A 26-year-old female asked:
what are the symptoms of a heel spur? is tbere an age group where it is most common?
3 doctor answers • 5 doctors weighed in
Internal Medicine 40 years experience
Heel pain: Heel pain is common in patients with a spur, or hook of bone that forms on the bottom of the heel. This condition is most common in middle age men and women, but can occur at most any age. The symptoms are generally worse after prolonged sitting or with the first steps after getting out of bed on the morning.
6022 viewsReviewed >2 years ago
Family Medicine 44 years experience
Heel spur: While more attention is usually paid to the heel "spur" that you can see on an x-ray, the real problem is excessive strain and weight-bearing on the ligaments of the sole of your foot (plantar fasciitis). This is usually felt as moderate to severe pain at the front part of your heel bone. It is more related to your weight and the amount of time spent standing, than to one's age.
6022 viewsAnswered >2 years ago
Podiatry 49 years experience
Pain : In the heel worse after rest. Pain is usually worse in morning when you arise.
5608 viewsReviewed >2 years ago
A 27-year-old member asked:
What is the procedure for removing a heel spur?
3 doctor answers • 6 doctors weighed in
Orthopedic Foot and Ankle Surgery 21 years experience
None: Heel spurs typically do not cause pain. Therefore, the procedure should not be done unless you have had the opinion of an orthopedic surgeon trained in foot and ankle.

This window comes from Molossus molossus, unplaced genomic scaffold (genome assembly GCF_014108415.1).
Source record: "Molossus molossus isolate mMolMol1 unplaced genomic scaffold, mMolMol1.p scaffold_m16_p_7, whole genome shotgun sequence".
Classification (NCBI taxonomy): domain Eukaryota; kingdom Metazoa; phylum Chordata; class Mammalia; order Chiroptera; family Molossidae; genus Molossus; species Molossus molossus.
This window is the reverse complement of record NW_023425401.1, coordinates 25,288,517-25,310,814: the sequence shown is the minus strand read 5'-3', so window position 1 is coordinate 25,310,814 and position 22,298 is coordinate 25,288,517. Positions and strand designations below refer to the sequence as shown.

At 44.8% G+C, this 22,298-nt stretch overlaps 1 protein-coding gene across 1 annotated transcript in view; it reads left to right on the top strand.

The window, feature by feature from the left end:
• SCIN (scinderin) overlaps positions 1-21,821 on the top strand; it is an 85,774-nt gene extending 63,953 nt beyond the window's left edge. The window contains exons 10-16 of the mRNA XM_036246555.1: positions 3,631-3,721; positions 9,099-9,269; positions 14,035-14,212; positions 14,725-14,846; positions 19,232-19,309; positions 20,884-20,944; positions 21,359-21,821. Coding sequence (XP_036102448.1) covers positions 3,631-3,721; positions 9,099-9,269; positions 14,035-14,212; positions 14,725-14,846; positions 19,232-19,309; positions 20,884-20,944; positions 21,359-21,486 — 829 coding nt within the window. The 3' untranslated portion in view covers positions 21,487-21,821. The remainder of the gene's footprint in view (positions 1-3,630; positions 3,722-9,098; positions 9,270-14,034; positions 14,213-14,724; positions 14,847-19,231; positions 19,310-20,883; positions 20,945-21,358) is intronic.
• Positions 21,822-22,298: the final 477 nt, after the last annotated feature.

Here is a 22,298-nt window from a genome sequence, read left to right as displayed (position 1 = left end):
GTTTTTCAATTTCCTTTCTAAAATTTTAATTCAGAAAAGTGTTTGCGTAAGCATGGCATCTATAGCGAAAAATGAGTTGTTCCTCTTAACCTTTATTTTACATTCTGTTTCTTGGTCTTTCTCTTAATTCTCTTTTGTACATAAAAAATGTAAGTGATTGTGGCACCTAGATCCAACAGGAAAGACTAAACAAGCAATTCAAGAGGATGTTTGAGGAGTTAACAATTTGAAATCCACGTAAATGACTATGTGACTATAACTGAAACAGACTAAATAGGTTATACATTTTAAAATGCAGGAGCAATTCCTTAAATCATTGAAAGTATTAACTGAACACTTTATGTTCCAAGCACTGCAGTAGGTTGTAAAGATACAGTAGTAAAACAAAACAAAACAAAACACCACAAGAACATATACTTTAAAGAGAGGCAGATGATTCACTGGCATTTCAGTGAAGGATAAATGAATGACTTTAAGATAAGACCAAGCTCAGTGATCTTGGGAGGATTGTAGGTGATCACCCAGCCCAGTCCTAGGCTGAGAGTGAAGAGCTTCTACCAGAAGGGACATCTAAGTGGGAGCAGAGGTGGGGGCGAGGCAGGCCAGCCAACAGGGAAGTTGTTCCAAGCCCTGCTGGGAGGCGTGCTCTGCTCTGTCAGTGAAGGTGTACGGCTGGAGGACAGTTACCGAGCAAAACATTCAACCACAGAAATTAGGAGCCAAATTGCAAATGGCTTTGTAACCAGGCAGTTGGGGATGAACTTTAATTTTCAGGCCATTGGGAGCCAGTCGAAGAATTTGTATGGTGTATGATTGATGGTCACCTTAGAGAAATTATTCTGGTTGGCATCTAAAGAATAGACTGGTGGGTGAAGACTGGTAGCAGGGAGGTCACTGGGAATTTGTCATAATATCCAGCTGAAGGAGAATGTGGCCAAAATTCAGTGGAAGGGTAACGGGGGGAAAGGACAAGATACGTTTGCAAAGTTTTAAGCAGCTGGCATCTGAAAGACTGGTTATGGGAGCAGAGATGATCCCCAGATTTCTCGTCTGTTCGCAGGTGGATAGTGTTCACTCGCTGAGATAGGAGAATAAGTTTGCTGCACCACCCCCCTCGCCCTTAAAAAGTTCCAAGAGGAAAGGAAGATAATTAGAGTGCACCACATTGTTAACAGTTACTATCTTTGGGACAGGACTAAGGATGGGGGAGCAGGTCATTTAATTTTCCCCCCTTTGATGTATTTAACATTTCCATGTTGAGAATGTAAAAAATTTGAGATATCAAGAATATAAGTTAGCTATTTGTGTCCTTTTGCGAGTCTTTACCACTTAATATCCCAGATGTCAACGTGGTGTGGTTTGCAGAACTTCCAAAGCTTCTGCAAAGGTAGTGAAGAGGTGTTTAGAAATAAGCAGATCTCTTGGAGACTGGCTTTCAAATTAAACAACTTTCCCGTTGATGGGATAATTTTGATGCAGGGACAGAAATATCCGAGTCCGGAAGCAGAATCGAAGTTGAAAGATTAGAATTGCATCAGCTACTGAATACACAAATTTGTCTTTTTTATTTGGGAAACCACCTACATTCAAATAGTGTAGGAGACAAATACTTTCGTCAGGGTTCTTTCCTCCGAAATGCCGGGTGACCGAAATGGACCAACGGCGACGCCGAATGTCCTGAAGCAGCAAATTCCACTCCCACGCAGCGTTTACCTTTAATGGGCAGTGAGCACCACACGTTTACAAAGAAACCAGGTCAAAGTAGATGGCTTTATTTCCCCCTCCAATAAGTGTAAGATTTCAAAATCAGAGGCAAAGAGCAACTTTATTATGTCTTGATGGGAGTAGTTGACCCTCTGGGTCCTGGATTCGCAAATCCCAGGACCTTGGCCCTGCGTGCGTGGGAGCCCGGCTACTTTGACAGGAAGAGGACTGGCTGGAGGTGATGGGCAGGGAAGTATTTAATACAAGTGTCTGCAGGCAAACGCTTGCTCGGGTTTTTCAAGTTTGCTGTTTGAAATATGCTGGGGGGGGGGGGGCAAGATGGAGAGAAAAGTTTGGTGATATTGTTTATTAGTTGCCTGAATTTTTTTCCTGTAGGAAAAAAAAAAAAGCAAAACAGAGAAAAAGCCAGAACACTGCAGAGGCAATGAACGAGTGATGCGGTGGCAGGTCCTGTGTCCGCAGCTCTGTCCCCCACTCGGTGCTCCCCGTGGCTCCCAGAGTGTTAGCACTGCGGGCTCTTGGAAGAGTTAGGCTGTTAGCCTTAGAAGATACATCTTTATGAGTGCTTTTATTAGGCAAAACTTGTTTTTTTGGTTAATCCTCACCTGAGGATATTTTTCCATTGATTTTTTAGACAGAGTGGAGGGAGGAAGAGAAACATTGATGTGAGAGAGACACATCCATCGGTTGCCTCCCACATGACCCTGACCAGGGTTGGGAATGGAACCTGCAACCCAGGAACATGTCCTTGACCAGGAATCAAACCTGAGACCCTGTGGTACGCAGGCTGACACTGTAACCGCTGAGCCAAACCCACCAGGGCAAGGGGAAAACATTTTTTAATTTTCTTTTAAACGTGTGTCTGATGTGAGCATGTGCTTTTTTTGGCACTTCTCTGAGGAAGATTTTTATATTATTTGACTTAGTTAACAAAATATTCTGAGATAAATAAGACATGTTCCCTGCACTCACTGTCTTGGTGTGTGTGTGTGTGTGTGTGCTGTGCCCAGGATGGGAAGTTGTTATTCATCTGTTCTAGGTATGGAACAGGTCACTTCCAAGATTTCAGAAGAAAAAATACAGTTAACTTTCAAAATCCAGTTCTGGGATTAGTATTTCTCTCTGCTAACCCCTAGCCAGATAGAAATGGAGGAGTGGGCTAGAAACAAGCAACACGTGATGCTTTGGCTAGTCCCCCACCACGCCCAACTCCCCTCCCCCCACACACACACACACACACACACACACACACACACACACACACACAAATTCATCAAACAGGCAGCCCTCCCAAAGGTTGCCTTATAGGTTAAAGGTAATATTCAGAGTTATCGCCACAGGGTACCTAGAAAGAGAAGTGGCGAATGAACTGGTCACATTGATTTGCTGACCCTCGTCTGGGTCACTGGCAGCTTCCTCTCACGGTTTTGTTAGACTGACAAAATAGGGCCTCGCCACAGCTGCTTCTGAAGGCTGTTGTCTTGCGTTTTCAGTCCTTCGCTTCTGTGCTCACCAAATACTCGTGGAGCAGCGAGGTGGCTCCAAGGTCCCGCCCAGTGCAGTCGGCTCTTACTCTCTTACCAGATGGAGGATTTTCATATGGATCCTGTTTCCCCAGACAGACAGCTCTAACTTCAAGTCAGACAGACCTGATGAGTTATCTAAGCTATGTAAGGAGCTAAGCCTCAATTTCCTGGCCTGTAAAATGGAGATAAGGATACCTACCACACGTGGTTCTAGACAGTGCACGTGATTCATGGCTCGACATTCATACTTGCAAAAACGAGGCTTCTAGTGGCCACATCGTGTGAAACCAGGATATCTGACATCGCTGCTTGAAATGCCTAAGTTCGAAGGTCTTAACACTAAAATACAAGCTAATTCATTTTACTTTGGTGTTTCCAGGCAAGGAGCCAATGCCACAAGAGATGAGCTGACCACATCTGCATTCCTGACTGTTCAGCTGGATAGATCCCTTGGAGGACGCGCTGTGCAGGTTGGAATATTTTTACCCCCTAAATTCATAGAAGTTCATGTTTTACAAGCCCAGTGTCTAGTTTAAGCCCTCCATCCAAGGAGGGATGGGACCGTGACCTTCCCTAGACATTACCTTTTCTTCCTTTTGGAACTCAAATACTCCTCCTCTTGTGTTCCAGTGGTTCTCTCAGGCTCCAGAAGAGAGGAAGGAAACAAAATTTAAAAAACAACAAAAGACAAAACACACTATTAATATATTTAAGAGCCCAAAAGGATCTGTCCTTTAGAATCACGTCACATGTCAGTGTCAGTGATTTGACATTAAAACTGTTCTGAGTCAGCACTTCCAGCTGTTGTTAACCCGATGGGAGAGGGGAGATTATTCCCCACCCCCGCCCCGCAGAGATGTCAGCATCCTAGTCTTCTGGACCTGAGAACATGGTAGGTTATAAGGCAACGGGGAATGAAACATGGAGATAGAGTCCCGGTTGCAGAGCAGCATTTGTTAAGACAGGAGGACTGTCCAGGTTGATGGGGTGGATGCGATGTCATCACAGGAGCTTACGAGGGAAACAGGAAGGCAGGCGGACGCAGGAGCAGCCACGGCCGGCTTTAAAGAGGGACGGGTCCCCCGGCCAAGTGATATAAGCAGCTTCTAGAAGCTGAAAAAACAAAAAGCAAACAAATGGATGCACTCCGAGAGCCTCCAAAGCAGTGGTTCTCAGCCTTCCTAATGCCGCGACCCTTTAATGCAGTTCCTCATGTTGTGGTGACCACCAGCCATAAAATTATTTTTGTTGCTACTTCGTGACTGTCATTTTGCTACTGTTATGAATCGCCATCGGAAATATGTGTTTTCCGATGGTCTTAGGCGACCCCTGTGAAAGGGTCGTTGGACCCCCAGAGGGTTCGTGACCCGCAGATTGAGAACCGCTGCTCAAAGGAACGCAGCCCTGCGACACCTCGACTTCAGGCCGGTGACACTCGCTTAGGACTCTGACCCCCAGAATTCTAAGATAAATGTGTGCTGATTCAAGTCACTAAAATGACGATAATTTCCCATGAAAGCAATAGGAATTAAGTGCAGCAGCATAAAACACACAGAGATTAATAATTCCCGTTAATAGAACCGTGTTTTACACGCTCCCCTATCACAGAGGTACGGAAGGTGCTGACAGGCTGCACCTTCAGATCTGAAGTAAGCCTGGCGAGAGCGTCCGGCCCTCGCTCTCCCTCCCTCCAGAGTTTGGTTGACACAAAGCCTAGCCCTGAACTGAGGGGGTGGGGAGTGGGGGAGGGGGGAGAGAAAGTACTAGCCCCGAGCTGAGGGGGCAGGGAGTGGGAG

6180 viewsAnswered >2 years ago
What is a heel spur?
8 doctor answers • 14 doctors weighed in
Family Medicine 43 years experience
Bony growth on heel: A heel spur is a bony growth usually at the insertion of the plantar fasscia of the foot. With continued stress on the foot, the bony growth can grow to a point of causing pain. It has a "beak like" appearance. If you are having problems see an orthopedist, foot and ankle specialist or a podiatrist.
6154 viewsReviewed >2 years ago
A 49-year-old member asked:
How to treat a heel spur?
3 doctor answers • 4 doctors weighed in
Sports Medicine 23 years experience
Rest, ice, NSAIDs: The heel spur is a sign that there is traction on the bone, but is rarely the cause of the pain. Plantar fasciitis is usually the culprit. Sudden increases in pain can be treated with rest, good supportive footwear, gel heel cups, ice massage, stretching of the calf muscles and anti-inflammatories (nsaids). All ot these can be done on your own. Of course, physicians can add many treatment measures.
6060 viewsReviewed >2 years ago
A 39-year-old member asked:
What is the remedy for my heel spur and plantar?
2 doctor answers • 3 doctors weighed in
Family Medicine 43 years experience
Stretchinig/good sho: Heel spurs and heel pain are usually due to plantar fasciitis. This is treated with a good stretching program, ice, good shoes with good arch supports, perhaps heel cups and maybe night spiints. Most of this can be done by the patient but if not responding, may need to see pcp, pt, orthopedist, podiatrist and or orthotics specialist. This can be helped!
6086 viewsReviewed >2 years ago
A 42-year-old member asked:
Are all diagnostic tests for heel spur done locally? What are they?
2 doctor answers • 2 doctors weighed in
Podiatry 23 years experience
Xray: Heel spurs are visible on a lateral view of a plain film xray. Often heel spurs are an incidental finding and the pain actually occurs due to inflammation of the plantar fascia ligament attachment to the heel and heel spur.
5982 viewsAnswered >2 years ago
Last updated Mar 26, 2014
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